On New Year's Eve, I breezed through open ticket barriers to get on the Tube with my friends, thanks to TfL's policy of providing free travel to everyone for the night. We laughed then about how liberating it was; but the fact is that the cost of travel in the city is crippling for many Londoners, and it won't be going away any time soon. In fact, the new fares for 2016 show an increase of 1% on average in journey prices - one that sounds small, but adds up in the context of daily commutes to school and work. The worst part is that fare rises in the past few years have often been above the rate of inflation.
It's old news that London has the most expensive public transport system in the world, which is ludicrous considering the standard of TfL's service in comparison to other global cities. With a bit of quick addition, I estimated the yearly total for someone commuting from Zone 4 to Zone 1, working a 48-week year, to be £1,872. And that's just the commute - never mind if, god forbid, you were to want to go out somewhere other than work. An annual travelcard for the same commute provides a slightly more bank-balance-friendly option, coming in at £1,844; but there's no getting around the fact that in a city where the proportion of people in the poorest tenth is the highest in the UK, our public transport is decidedly not accessible to the whole public.
Specifically, the question I've been asking more and more in the past few months is this - why are young people paying so much? From the age of 11 children in London have to pay to take the Tube, but at the other end of scale, everyone over 60 gets completely free travel on TfL services (despite the state pension age generally being well above this). This results in an absurd situation where a teenager with - at best - a part-time retail job could be paying more for public transport than a lawyer, surgeon, or banker over the age of 60.
Even if we were to disregard going out, there are so many young people who have no option but to take the Tube to get to school or college. And really, why should public transport become a question of necessity? The service is supposed to be there to facilitate travel within the city, but TfL is currently doing the bare minimum to support London's young people. Personally, I am lucky enough to come from a background where I don't have to worry that I won't be able to afford the Tube, but even I find myself wondering if there's a way for me to get where I want to go by bus, regardless of whether it requires 2 or 3 changes. Many of my friends are either forced into going on long, roundabout bus routes or not being able to go out at all because of exorbitant Tube fares.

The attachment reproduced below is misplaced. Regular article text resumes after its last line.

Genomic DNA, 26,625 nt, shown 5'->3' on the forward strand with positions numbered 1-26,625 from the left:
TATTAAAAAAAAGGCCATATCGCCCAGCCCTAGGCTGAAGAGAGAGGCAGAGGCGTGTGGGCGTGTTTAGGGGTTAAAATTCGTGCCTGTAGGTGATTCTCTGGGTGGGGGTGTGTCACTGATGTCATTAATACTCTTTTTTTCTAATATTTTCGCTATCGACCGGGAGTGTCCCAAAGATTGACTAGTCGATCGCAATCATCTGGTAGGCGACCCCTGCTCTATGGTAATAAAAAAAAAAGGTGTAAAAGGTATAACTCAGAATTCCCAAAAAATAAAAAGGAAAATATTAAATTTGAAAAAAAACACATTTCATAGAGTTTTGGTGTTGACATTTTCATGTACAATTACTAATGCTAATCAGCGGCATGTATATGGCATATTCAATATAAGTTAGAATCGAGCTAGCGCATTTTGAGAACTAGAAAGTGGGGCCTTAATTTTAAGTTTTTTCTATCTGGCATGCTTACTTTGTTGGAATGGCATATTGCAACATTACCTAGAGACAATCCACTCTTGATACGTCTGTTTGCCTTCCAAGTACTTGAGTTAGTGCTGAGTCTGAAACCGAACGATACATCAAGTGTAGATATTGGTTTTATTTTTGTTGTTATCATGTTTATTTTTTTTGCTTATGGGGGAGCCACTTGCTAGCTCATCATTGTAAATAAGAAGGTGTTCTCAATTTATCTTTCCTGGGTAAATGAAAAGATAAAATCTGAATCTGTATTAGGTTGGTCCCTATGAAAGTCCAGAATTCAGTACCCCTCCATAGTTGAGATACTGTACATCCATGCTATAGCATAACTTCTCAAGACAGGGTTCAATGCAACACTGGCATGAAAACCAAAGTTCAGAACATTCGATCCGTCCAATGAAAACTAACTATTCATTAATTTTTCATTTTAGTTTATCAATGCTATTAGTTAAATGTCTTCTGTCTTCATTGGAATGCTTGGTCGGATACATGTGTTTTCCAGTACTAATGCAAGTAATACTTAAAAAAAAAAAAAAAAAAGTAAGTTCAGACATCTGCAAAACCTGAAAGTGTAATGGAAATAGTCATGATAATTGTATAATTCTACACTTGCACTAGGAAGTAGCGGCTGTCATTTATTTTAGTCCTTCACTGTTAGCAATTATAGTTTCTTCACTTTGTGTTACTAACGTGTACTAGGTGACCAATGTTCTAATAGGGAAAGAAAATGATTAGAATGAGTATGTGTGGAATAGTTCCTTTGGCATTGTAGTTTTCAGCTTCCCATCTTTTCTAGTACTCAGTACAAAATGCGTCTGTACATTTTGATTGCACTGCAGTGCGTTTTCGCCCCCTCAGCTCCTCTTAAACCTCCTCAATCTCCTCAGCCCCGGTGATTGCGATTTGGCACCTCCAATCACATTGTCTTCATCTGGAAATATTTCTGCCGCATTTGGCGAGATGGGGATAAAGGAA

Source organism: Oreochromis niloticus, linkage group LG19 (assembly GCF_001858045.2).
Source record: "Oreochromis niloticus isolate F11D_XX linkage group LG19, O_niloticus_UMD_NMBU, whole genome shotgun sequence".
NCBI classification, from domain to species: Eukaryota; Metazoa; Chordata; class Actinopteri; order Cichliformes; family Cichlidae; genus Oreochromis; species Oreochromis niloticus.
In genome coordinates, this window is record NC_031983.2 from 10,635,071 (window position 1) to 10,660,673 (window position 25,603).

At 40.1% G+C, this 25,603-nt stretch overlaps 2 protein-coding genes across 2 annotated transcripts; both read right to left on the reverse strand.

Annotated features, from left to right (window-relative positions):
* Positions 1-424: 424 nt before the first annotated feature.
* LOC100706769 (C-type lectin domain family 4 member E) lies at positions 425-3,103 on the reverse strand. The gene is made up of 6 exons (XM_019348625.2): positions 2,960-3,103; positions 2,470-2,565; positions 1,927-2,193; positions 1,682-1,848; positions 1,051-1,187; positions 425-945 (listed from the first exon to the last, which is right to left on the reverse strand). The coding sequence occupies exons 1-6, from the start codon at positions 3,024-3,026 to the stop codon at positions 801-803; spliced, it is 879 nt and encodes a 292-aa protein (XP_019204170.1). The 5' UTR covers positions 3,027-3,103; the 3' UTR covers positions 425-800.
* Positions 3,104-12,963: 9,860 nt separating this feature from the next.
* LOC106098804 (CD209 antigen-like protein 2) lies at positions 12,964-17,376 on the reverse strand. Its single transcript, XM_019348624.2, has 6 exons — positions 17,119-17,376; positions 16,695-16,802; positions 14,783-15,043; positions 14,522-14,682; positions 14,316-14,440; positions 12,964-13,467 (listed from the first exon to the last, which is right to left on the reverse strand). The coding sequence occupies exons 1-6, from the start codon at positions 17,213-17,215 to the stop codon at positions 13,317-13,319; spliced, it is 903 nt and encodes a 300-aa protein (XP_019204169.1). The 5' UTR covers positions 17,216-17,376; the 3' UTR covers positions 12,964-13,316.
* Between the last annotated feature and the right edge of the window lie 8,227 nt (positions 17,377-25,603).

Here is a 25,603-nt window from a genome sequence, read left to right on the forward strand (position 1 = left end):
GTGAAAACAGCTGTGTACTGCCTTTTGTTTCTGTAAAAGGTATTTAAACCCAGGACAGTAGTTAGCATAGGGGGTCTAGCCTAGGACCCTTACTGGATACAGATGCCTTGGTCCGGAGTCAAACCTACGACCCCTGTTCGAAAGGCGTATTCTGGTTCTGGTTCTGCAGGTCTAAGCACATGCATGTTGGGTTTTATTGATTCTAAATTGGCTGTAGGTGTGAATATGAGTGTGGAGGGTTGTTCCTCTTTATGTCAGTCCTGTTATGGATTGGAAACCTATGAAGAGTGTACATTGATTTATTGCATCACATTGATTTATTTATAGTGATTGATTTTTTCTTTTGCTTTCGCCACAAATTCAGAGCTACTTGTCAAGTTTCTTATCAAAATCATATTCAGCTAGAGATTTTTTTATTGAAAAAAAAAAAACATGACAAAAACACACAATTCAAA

I am certainly not against free travel for those over 60 per se - I just find it highly unfair that people who can still work, some of whom will be at the very highest salary levels, are able to have this benefit when teenagers and graduates at the bottom of the wage ladder have to pay such high prices.
Those who live in the capital are being pushed further and further into the suburbs by foreign property investment in the city, meaning that the average journey for a Londoner is likely to cover at least 3 zones. Yet when Tube fares, for example, can currently cap at up to £14 a day on 11-15 and 16+ Oyster cards, the cost of travelling becomes almost prohibitive. Fares for young people are ridiculously out of touch with the realities of our incomes.
So what can be done about TfL's young people problem? Ideally, public transport prices that were truly fair to all travellers would be decided by some form of means-tested progressive system, but amidst huge cuts to the TfL budget, reform on such a scale doesn't realistically seem feasible. However, further allowances could certainly be made for London's young population: the most frequently used services - especially the Tube network - need to be subsidised more than they currently are. The question of funding is always a difficult one, but as Sadiq Khan has proved with his recent pledge to freeze all TfL fares if he is elected as Mayor of London, reducing the cost of travel is possible. He has proposed to fund this freeze by scrapping the 'vanity projects' started by Boris Johnson, such as the Thames cable car. Cutting fares for young people could be funded in the same way; by cutting the amount TfL spends on often unnecessary consultants and agencies; or through increases in road tax and congestion charges, which could also combat London's high air pollution.
These suggestions may seem idealistic, but what is clear is that TfL fares, and especially fares for young people, cannot continue to rise as they are doing currently. As we draw closer to the Mayoral elections, the fact that our transport network is failing us needs to be addressed. Transport for London needs to become just that: a service available for everyone in this city.